Millions of films churned out a year and even after ages passes by; some of them remain as masterpieces forever. Francis Di Coppola would have not imagined his ‘God Father’ would be something more than a movie. Regardless of language and regional factors, they become a part of ritual for the film lovers as they watch it persistently. Every time you watch it, there is lots of newness and the process goes on.
Ram Gopal Varma ennobles his upcoming film ‘Rattha Charithram’ to be one of those genres, where film is much closer to life rather than being a fictional piece. A master of his own dreams, RGV has conceptualized the raw realities into splendiferous dramas.
His never-ending fascination towards underworld realms has urged to trigger out crème de la crème dramas of all time.
Sathya - A hardcore drama about Mumbai’s most notorious criminal turned politician Arun Gulab Gawli fondly called as ‘Daddy’. Company - A crime drama about Dawood Ibrahim’s Company and the fictionalized view on how his close friend Chotta Raja rose against him.
Sarkar & Sarkar Raj - Inspired from Hollywood’s ‘God Father’, RGV connected the film close to Bal Thackeray and his family. Following these mind-boggling realistic takes, here comes ‘Rattha Charithram’, a history that would never fade from the pages of India. The brutal combat between Andhra based politician Parithala Ravindra and Faction Leader Maddelacheruvu Suryanarayana Reddy.
Ram Gopal Varma researched nearly 26 years for these biggest kingpins of Andhra Pradesh. Well, this particular factor itself implies the earnest efforts of sticking this theme.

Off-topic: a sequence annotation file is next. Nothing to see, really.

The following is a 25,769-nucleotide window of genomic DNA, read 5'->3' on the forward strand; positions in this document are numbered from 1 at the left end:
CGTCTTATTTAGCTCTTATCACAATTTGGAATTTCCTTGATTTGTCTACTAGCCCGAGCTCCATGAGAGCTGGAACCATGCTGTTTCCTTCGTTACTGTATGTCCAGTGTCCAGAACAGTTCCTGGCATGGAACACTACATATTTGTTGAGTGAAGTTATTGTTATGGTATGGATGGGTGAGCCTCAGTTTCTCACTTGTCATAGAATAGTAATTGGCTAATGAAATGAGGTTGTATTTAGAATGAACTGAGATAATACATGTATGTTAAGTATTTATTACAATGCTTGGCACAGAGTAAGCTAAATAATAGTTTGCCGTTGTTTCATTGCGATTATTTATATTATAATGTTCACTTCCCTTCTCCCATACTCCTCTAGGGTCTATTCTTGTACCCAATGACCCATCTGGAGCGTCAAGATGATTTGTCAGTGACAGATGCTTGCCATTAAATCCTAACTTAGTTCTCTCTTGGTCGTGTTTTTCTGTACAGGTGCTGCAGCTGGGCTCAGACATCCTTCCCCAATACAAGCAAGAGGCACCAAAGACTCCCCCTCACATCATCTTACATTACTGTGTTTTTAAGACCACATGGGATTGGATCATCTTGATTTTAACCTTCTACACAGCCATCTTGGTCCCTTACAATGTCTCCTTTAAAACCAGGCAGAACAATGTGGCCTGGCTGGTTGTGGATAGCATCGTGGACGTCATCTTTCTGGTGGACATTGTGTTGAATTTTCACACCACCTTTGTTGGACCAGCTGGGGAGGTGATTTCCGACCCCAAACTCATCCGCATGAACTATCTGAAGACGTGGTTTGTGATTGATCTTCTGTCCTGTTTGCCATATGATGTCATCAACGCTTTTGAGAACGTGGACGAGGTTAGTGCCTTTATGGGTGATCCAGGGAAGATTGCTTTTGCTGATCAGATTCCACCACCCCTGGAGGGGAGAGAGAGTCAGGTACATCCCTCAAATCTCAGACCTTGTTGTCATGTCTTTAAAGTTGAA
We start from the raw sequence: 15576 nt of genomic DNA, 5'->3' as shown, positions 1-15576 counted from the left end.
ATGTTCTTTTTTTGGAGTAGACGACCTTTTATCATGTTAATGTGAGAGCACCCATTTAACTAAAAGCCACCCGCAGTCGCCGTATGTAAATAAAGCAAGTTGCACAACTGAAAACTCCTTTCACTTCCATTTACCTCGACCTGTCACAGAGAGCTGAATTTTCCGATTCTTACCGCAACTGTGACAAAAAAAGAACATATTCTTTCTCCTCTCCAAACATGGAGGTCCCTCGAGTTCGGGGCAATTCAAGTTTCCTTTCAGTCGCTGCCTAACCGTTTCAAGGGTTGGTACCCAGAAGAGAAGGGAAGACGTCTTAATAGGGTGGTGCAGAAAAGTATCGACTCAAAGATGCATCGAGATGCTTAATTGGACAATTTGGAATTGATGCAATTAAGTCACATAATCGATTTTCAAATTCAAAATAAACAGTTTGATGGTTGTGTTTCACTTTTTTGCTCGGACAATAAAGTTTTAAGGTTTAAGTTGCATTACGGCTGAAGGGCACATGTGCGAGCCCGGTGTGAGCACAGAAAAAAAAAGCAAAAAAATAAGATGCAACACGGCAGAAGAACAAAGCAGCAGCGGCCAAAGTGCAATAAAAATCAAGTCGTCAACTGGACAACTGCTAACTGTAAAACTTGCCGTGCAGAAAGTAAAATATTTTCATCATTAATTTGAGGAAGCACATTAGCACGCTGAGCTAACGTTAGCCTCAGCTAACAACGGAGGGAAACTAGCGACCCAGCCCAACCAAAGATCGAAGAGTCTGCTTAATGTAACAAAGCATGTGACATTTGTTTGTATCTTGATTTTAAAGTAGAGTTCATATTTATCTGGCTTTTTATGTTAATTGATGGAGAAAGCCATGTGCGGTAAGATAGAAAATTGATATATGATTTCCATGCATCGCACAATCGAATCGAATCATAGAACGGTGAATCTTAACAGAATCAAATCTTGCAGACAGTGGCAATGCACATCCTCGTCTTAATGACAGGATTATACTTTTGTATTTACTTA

Keep logging to this column for we will bring you the complete history Rattha Charithram from Papers-to-Screens.
Vengeance and Retaliations have been the gruesome elements prevailing between the lead characters of Parithala Ravi and Maddelacheruvu Reddy. The real life conflicts indeed haps to be a cinematic drama as they seek vengeances from the core of their heart.
Ram Gopal Varma’s intensive researching on the murder plots between these characters should have helped him to make it more appealing over the screens. For instances, the newfangled TV set bomb plots were one of the major highlights in news channels and in turn the car bombing was yet another sensation.
The two bigwigs turned the attention of entire nation with their own conflicts.
Exactly getting it righter terms, this could be one perfect interesting job for Ram Gopal Varma as he exceeded his very own potentials and got deeper with research works. Imagine an auteur walking straight into the territory of Ananthapuram questioning about Late Parithala Ravi to his wife.
Much before the filming would kick-start, there were many protests made against the film project.
His next level of poking into the subject was his tête-à-tête with Maddelacheruvu Suri. Guess what? The real and reel life characters do have some identical traces when it comes to certain traits of emoting through eyes. As a matter of fact, Ram Gopal Varma was keener on signing Suriya for this role.